“$456,000 Squid Game In Real Life!” by YouTuber MrBeast is well on its way to becoming the most watched YouTube video of 2021, with more than 137.9 million views as of press time. The video re-creates the popular game scenes from the hit Netflix show. And in MrBeast’s version, these players — crucially, not at risk of losing their lives — compete for $456,000. As is typical with MrBeast (23-year-old Jimmy Donaldson), the video is high energy from the get-go, with over-the-top sets, fast cuts, and frequent pauses to promote sponsors.
Yet MrBeast’s Squid Game isn’t just extremely successful; many in the tech industry are heralding it as a blueprint for the future. Jon Youshaei, YouTube’s former head of creator product marketing and now a consultant for NFT platform Origin, said in a since-deleted tweet that MrBeast’s Squid Game not only outflanked the original Squid Game in views, but was also cheaper and easier to make and distribute. This hyper-efficient model of producing monetizable content for tech platforms, Youshaei argued, is “the promise of the creator economy.”
But as this creator economy grows, so will its demand for continuous content in order to sustain it. And it won’t take long until it is saturated with derivative imitations of pop culture franchises, only to be met with reaction-based content and imitations of the same imitations.
On one level, MrBeast’s version of Squid Game missed the point of the series. The show is a firm critique of hyper-capitalism in which innocent childhood games are turned into life-or-death matches, where the poor and needy perform for the entertainment of wealthy observers. While the stakes aren’t that high in MrBeast’s re-creation, it does actively pit friends against each other to raise tensions, and several contestants are competing for the cash prize in order to help their families out of tricky financial situations, or to pay hefty medical bills. While MrBeast may have perfectly imitated Squid Game’s set designs, that’s about as far as he went in engaging with the series’ core ideas — more or less using set dressing to get millions of clicks.
Of course, this is nothing new. Platforms like YouTube and TikTok have been filled with influencers performing their own “real-life” Squid Games, as have video games like Roblox and Minecraft. Squid Game merchandise, manufactured by poor workers in sweatshops and warehouses, was the top-selling costume trend this Halloween. MrBeast is far from the only person to misunderstand the themes of Squid Game, or to incorporate its aesthetics into his own commercial branding.
MrBeast’s Squid Game video is mostly the logical conclusion of this “creator economy,” which prioritizes instantaneous and ephemeral content over original, experimental ideas or formats. I make a living as a content creator, and this has been evident to me for some time. On YouTube, there are endless reaction videos — literally content responding to content — that receive hundreds of thousands of views. Meanwhile, as the podcasting space also finds its way onto YouTube, some creators have found that they can rack up just as many views, likes, and shares by putting out long-form podcasts in video form. These videos can be shortened into TikToks, Instagram Reels, and other highly shareable content.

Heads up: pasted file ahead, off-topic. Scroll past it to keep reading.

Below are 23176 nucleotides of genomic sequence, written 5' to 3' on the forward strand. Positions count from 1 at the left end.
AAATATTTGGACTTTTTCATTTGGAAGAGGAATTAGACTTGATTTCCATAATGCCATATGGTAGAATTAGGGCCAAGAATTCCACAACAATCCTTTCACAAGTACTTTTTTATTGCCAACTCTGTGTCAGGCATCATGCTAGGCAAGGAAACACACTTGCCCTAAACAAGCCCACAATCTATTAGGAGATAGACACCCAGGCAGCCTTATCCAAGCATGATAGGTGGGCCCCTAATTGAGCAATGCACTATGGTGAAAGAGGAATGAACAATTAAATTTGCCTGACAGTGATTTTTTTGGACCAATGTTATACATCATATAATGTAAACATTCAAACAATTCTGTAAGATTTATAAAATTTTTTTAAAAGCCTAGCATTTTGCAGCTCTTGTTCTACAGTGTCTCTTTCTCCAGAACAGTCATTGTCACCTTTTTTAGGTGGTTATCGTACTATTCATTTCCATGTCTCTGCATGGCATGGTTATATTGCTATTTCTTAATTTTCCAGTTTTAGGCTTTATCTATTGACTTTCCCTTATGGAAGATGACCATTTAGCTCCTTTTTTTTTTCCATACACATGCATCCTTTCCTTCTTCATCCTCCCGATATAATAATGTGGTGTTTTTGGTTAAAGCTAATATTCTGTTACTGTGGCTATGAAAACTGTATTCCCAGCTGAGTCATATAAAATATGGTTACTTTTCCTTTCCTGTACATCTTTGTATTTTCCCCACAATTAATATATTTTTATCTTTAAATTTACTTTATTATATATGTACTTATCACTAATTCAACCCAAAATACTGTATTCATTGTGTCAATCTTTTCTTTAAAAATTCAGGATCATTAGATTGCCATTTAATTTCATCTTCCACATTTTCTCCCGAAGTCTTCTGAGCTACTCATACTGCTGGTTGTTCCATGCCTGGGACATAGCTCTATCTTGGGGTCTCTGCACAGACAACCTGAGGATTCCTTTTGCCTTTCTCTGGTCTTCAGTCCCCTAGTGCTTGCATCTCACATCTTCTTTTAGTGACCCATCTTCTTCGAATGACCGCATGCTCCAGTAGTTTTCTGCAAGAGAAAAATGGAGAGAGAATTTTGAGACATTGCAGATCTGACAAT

As this readily producible content proliferates, some creators have realized that the fastest way to achieve growth is to be featured with other high-volume creators who are making similar content. These days, much of the top-performing videos on platforms like YouTube aren’t necessarily new or innovative, or even from fresh, unheard-of voices. Instead, they’re more of an amalgamation of fan bases of creators who are wealthy enough to be able to run an entire content production apparatus. As Motherboard’s Gita Jackson puts it: “There is no shortage of people who make original art and put it online, but the internet is dominated instead by people who can take advantage of existing properties and fan bases.”
This is not to say that such content isn’t valuable, or that MrBeast’s videos don’t deserve to exist. But this “promise of the creator economy” seems to prioritize reactionary content over original art — as Jackson notes, it took 10 years for Squid Game creator Hwang Dong-hyuk to get the show made — when it isn’t just conflating the two. (It’s also worth noting that all of this is increasingly mediated by tech: The original Squid Game exists, in part, because of the money available to Netflix due to its valuable algorithmic technologies.)
At a time when it is easier than ever for tech companies to profit off of art, both through platform monopolies and technologies like NFTs, artists are more vulnerable than ever. If the creator economy is inevitable, it should be the creatives — not those simply responding to them as quickly as they can — who reap the rewards.